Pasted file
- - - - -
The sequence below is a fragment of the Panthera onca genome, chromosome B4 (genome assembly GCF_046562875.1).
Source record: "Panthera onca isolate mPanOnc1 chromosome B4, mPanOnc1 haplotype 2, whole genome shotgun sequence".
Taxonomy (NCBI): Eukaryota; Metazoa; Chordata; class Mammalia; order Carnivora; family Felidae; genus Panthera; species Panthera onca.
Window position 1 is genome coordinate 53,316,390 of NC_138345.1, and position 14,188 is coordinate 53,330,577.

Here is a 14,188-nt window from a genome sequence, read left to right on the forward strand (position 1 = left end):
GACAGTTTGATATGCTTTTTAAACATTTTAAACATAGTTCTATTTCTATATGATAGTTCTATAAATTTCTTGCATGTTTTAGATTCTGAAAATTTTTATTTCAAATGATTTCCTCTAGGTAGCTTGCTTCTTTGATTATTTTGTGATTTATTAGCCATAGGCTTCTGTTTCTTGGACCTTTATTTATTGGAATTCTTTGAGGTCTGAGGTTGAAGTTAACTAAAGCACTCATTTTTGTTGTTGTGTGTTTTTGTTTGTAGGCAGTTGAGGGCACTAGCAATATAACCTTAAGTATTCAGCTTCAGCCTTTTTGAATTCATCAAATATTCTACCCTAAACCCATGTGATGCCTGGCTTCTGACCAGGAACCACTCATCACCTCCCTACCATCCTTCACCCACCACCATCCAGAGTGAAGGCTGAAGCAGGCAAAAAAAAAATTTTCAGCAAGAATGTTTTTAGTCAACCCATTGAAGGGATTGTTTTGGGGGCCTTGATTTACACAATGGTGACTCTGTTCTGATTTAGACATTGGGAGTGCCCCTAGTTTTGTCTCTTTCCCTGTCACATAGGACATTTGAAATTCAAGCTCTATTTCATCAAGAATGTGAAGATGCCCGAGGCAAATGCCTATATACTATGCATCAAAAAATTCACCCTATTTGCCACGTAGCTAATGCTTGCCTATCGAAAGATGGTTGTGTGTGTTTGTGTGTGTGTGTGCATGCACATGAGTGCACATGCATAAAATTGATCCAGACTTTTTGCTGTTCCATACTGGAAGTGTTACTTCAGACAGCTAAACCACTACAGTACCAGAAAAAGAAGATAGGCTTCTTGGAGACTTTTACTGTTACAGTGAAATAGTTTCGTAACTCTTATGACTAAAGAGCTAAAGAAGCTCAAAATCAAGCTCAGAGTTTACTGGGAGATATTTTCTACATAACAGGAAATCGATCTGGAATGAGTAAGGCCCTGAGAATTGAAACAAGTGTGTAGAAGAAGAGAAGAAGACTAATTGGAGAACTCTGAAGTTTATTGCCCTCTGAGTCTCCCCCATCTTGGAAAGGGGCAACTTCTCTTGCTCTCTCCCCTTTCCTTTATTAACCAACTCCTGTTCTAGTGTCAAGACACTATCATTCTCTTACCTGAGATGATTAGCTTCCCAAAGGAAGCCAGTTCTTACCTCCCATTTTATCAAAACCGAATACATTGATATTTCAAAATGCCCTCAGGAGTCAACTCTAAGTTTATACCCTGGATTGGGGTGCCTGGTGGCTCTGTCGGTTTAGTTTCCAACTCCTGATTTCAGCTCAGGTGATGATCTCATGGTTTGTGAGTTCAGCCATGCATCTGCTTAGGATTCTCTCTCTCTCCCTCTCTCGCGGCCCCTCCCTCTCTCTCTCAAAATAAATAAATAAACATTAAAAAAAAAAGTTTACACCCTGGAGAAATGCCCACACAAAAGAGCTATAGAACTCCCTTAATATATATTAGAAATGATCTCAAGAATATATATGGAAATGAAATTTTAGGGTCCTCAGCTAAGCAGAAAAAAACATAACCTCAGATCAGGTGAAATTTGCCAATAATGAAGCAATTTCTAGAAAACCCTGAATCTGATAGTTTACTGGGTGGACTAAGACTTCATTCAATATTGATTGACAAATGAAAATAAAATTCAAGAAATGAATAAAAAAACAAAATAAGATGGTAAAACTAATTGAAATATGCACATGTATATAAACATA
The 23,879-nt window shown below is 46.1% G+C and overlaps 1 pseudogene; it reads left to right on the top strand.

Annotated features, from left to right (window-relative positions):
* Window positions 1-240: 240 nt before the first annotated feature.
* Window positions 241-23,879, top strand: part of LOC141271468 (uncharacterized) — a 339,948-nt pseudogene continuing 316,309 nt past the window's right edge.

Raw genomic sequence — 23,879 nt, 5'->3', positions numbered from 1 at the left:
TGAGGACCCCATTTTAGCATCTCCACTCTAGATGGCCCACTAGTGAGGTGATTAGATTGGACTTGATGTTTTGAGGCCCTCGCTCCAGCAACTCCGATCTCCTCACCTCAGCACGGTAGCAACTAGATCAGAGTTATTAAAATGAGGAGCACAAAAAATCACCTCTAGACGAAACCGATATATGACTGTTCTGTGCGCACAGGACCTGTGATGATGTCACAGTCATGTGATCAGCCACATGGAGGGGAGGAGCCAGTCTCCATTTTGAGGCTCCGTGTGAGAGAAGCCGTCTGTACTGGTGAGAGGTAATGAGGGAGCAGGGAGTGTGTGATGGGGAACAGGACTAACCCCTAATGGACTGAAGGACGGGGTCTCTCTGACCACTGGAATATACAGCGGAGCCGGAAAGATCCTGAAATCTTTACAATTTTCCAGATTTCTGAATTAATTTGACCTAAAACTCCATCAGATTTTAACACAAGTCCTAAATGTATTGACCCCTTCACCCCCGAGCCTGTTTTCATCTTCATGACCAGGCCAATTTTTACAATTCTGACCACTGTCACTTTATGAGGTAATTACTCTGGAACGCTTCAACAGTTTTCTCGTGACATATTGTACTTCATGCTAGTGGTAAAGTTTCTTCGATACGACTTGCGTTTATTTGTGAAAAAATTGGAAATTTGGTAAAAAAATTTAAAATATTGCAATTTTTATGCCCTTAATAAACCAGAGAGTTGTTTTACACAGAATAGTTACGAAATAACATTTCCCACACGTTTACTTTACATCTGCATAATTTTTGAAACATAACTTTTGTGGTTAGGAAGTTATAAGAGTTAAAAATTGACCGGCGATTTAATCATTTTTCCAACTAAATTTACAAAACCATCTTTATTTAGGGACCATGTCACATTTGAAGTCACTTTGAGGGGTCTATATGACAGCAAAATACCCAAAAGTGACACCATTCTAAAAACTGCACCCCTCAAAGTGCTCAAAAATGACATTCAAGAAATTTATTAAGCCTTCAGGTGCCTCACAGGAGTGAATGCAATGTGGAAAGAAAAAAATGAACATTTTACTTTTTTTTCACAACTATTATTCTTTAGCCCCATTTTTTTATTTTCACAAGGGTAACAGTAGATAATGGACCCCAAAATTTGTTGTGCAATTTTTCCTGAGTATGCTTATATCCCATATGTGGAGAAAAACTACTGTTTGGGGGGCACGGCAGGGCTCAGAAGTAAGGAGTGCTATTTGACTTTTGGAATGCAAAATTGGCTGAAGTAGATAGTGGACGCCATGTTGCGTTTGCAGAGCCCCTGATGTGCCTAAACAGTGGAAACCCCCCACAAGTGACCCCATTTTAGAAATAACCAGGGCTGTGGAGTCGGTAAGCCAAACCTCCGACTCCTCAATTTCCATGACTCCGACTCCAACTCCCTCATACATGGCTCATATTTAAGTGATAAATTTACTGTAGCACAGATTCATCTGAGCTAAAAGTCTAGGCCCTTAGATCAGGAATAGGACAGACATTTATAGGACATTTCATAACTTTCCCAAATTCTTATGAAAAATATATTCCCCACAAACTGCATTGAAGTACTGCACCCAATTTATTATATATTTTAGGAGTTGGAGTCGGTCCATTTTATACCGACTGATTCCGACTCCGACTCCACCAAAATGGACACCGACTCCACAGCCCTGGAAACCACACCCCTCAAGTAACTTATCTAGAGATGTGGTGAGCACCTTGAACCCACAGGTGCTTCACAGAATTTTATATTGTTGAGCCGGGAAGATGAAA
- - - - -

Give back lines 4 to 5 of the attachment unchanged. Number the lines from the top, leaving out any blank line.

Window position 1 is genome coordinate 53,316,390 of NC_138345.1, and position 14,188 is coordinate 53,330,577.

Here is a 14,188-nt window from a genome sequence, read left to right on the forward strand (position 1 = left end):